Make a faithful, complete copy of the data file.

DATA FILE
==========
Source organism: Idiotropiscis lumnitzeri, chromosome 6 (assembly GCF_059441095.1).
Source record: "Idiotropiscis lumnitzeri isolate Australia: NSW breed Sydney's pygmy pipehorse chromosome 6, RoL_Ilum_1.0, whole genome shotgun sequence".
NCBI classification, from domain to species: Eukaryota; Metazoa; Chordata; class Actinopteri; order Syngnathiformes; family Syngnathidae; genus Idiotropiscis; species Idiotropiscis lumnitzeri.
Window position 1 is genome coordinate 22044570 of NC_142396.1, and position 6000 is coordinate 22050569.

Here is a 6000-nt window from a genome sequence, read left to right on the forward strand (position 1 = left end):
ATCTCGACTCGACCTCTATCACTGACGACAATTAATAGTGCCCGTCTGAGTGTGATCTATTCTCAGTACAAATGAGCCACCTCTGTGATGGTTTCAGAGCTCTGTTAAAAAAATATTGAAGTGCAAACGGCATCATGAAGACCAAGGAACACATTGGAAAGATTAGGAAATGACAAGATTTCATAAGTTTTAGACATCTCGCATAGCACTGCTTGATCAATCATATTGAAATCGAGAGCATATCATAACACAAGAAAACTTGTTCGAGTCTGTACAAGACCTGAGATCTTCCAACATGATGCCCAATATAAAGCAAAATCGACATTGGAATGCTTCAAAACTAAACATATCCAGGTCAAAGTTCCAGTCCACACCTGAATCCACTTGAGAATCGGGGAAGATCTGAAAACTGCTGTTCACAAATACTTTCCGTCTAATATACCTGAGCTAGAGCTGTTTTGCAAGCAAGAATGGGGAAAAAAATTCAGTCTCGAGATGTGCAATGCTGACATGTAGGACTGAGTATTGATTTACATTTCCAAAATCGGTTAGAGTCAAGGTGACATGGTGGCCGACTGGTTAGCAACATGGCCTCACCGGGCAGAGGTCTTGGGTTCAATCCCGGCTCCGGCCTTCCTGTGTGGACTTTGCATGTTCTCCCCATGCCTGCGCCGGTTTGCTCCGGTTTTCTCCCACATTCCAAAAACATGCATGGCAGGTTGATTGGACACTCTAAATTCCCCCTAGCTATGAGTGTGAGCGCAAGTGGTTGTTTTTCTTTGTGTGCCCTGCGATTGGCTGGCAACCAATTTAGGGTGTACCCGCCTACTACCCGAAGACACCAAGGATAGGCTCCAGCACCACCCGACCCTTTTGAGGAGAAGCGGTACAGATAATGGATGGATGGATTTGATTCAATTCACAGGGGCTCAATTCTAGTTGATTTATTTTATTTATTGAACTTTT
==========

Source organism: Idiotropiscis lumnitzeri, chromosome 6 (assembly GCF_059441095.1).
Source record: "Idiotropiscis lumnitzeri isolate Australia: NSW breed Sydney's pygmy pipehorse chromosome 6, RoL_Ilum_1.0, whole genome shotgun sequence".
NCBI classification, from domain to species: Eukaryota; Metazoa; Chordata; class Actinopteri; order Syngnathiformes; family Syngnathidae; genus Idiotropiscis; species Idiotropiscis lumnitzeri.
Window position 1 is genome coordinate 22044570 of NC_142396.1, and position 6000 is coordinate 22050569.

Here is a 6000-nt window from a genome sequence, read left to right on the forward strand (position 1 = left end):
ATCTCGACTCGACCTCTATCACTGACGACAATTAATAGTGCCCGTCTGAGTGTGATCTATTCTCAGTACAAATGAGCCACCTCTGTGATGGTTTCAGAGCTCTGTTAAAAAAATATTGAAGTGCAAACGGCATCATGAAGACCAAGGAACACATTGGAAAGATTAGGAAATGACAAGATTTCATAAGTTTTAGACATCTCGCATAGCACTGCTTGATCAATCATATTGAAATCGAGAGCATATCATAACACAAGAAAACTTGTTCGAGTCTGTACAAGACCTGAGATCTTCCAACATGATGCCCAATATAAAGCAAAATCGACATTGGAATGCTTCAAAACTAAACATATCCAGGTCAAAGTTCCAGTCCACACCTGAATCCACTTGAGAATCGGGGAAGATCTGAAAACTGCTGTTCACAAATACTTTCCGTCTAATATACCTGAGCTAGAGCTGTTTTGCAAGCAAGAATGGGGAAAAAAATTCAGTCTCGAGATGTGCAATGCTGACATGTAGGACTGAGTATTGATTTACATTTCCAAAATCGGTTAGAGTCAAGGTGACATGGTGGCCGACTGGTTAGCAACATGGCCTCACCGGGCAGAGGTCTTGGGTTCAATCCCGGCTCCGGCCTTCCTGTGTGGACTTTGCATGTTCTCCCCATGCCTGCGCCGGTTTGCTCCGGTTTTCTCCCACATTCCAAAAACATGCATGGCAGGTTGATTGGACACTCTAAATTCCCCCTAGCTATGAGTGTGAGCGCAAGTGGTTGTTTTTCTTTGTGTGCCCTGCGATTGGCTGGCAACCAATTTAGGGTGTACCCGCCTACTACCCGAAGACACCAAGGATAGGCTCCAGCACCACCCGACCCTTTTGAGGAGAAGCGGTACAGATAATGGATGGATGGATTTGATTCAATTCACAGGGGCTCAATTCTAGTTGATTTATTTTATTTATTGAACTTTT